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    Book Club in a Bag

    Staff Picks: 47 Sorrows by Janet Kellough

    by Sonya - 0 Comment(s)

    Sometimes we pick up a book and have a totally different reading experience than we expected. I checked out 47 Sorrows: a Thaddeus Lewis Mystery because it was a Canadian historical mystery written by a Canadian author. What more could one ask for? Janet Kellough certainly delivers on those expectations, but there is a whole different element to this book.

    Her story starts with a body being discovered on the beach. It is set in southern Ontario in the mid-1800s. Young Luke Lewis is travelling from his brother’s homestead near Lake Huron to Montreal to train as a doctor. This is where the book becomes much more than I expected. Luke stops in Kingston to assist the doctors, nuns and volunteer workers who are dealing with the influx of Irish immigrants. Thousands have fled the potato famine, many of them suffering from typhus. Luke and his father Thaddeus do solve the mystery of the body on the beach, but this becomes secondary to the plight of the immigrants.

    I have often heard of the potato famine and the Irish immigration of that time, but this book raised my awareness of the plight of the immigrants as their lives and families are torn apart by the epidemic. I might have guessed that this would not be a happy read by the title – 47 Sorrows – but I am glad that I read it. This look at history brings a greater understanding of the dislocation suffered by the immigrants of that time and by the experience of many in modern times.

    - Pat

    How to Find a Great Mystery Series (Part III)

    by Sonya - 0 Comment(s)

    In this final installment in a series of posts dedicated to great mystery series, we have arrived at the dark end of the mystery spectrum. Here you'll find more violence, blood, gore, and disturbing characters and situations that may have you losing sleep, so beware!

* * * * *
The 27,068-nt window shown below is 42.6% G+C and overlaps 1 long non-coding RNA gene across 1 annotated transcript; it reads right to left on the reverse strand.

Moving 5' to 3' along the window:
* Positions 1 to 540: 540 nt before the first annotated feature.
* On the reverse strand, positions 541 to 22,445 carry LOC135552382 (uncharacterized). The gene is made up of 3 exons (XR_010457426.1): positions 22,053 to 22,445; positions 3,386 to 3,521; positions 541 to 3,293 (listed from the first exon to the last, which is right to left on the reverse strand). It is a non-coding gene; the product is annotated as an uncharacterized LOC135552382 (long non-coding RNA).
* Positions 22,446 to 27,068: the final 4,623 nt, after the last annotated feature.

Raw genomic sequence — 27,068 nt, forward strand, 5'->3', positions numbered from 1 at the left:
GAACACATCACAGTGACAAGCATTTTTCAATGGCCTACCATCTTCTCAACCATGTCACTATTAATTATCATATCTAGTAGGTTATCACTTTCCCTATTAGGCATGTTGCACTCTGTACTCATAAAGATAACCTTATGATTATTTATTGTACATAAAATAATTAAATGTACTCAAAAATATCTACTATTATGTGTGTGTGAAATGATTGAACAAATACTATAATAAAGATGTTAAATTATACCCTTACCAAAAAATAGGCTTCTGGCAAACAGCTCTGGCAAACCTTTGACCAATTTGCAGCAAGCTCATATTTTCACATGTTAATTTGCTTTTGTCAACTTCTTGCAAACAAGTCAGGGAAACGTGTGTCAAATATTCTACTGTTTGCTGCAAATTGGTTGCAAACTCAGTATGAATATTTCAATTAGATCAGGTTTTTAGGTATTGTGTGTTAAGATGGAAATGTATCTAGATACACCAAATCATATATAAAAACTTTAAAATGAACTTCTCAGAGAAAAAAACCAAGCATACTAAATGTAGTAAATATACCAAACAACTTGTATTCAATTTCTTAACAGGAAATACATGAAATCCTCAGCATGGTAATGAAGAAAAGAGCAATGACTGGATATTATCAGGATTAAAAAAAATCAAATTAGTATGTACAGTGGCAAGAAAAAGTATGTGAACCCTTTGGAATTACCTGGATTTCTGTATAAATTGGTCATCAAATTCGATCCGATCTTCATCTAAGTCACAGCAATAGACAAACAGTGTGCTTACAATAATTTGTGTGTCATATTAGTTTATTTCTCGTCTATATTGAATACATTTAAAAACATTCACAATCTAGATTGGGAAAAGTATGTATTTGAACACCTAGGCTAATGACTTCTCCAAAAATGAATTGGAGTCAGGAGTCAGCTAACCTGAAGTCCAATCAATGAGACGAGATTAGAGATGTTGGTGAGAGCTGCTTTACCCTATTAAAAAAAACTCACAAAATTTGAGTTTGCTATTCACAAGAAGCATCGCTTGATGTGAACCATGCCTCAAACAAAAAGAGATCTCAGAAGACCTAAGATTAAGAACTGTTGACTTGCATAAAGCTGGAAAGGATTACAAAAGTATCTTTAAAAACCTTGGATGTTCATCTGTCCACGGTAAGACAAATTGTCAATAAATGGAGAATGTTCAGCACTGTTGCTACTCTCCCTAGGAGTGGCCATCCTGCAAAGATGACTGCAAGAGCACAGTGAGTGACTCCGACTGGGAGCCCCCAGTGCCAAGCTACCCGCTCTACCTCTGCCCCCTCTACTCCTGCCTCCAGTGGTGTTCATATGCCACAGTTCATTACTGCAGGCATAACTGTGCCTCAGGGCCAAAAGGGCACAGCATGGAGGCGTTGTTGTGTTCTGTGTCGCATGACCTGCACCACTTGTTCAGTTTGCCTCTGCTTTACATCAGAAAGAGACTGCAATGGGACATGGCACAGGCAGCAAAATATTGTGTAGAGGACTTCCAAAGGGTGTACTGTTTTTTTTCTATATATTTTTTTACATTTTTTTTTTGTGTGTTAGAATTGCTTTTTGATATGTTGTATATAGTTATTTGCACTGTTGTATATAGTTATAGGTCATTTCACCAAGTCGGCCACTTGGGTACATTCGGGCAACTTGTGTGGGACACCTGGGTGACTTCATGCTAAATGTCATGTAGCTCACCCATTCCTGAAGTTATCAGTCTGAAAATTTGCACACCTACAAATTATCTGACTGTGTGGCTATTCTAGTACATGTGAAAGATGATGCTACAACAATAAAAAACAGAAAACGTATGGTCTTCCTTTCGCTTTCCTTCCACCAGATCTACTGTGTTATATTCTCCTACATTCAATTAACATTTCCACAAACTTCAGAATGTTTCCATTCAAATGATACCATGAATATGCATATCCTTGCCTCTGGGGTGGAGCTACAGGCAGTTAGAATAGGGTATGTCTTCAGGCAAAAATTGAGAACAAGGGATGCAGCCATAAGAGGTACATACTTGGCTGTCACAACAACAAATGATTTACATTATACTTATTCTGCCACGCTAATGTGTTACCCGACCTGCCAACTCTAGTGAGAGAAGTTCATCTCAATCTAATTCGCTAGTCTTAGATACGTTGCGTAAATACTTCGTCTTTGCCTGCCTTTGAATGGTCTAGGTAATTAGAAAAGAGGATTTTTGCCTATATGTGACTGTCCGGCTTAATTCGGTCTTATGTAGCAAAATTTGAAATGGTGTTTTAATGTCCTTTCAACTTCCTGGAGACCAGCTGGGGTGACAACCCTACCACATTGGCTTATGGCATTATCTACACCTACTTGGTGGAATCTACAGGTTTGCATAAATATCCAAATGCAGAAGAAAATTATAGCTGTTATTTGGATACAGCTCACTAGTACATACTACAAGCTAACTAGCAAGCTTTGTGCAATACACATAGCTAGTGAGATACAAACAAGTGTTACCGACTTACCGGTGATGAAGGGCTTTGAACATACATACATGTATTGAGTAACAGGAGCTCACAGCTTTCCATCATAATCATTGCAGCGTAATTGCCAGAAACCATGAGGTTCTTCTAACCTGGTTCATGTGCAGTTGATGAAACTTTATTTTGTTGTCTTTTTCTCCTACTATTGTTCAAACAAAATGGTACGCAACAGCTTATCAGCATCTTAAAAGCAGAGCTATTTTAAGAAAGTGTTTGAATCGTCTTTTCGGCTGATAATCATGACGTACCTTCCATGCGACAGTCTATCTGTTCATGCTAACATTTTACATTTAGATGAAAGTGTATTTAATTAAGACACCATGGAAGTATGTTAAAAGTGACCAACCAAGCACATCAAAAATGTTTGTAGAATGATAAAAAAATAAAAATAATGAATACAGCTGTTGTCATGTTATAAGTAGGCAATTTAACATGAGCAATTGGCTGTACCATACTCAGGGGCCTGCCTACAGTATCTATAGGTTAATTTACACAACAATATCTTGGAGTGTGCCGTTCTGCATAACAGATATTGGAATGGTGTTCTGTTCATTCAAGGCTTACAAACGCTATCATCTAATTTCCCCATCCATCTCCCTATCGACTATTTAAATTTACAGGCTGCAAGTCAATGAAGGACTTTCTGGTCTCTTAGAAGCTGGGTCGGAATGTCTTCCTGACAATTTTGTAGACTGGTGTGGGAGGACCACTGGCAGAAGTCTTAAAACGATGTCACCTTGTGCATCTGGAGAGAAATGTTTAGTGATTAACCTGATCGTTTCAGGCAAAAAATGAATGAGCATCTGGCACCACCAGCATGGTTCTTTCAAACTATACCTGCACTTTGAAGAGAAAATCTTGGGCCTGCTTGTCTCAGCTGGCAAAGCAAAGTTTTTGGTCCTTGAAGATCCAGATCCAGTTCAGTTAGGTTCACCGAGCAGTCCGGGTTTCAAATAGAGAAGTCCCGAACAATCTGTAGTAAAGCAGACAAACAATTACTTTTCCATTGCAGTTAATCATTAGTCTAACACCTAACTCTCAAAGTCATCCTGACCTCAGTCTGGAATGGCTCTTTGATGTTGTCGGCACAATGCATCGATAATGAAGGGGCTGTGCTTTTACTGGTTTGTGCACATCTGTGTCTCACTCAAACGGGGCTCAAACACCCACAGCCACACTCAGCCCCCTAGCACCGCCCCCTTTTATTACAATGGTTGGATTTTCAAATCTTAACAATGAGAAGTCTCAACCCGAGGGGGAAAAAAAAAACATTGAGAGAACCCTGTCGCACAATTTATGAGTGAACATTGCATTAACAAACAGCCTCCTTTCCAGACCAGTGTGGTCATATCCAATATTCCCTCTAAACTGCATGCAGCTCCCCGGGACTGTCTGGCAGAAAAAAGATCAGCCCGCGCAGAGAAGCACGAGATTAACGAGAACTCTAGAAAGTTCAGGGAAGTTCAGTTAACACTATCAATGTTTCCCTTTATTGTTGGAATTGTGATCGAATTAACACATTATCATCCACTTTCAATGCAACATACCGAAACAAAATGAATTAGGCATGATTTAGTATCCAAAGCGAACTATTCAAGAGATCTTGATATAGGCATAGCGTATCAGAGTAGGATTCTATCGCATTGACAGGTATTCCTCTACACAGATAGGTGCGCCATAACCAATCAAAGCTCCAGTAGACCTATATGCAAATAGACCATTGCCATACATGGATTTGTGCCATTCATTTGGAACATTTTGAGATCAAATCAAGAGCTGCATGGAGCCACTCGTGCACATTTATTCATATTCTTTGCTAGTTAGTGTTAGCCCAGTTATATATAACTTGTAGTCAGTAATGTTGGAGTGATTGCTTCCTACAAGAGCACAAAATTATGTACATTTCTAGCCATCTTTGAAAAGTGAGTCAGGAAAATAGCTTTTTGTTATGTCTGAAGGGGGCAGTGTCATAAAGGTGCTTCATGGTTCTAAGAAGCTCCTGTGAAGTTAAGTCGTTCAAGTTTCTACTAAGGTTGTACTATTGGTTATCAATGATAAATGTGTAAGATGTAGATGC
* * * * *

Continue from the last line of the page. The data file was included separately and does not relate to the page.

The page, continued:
Vampires:

    You were promised vampires... and with Charlaine Harris's Sookie Stackhouse series, you'll get vampires galore and many more supernatural creatures. If you like to read the whole of a series without interruption, now is the perfect time for this one! The last book has recently been released, and it's also just been announced that the upcoming season of True Blood (the popular HBO show based on the books) will be the final one. Before you get hooked (on either the books or the show), be warned: as the series progresses, the gore factor increases.

    Charlaine Harris

    Harris's immensely popular Sookie Stackhouse series has a Southern flavour that seems to go down smoothly with its dark mix of vampires, murder, romance, and small-town gossip. Start at the beginning with Dead Until Dark. The main character, Sookie Stackhouse, has been dealing with the curse (in her opinion) of being able to read people's minds her whole life. This makes living in a small town very nearly unbearable, and many of the locals aren't too keen on having her in their midst, either. Then one day, she meets her first-ever vampire. And is fascinated that instead of the constant flow of noise from hearing people's inner thoughts while trying to ignore them, this vampire sounds like... silence. Having been labelled a freak herself, she is inclined to find out for herself what she thinks of vampires, who have recently revealed their existence to the world, rather than being hasty to judge. And so it begins.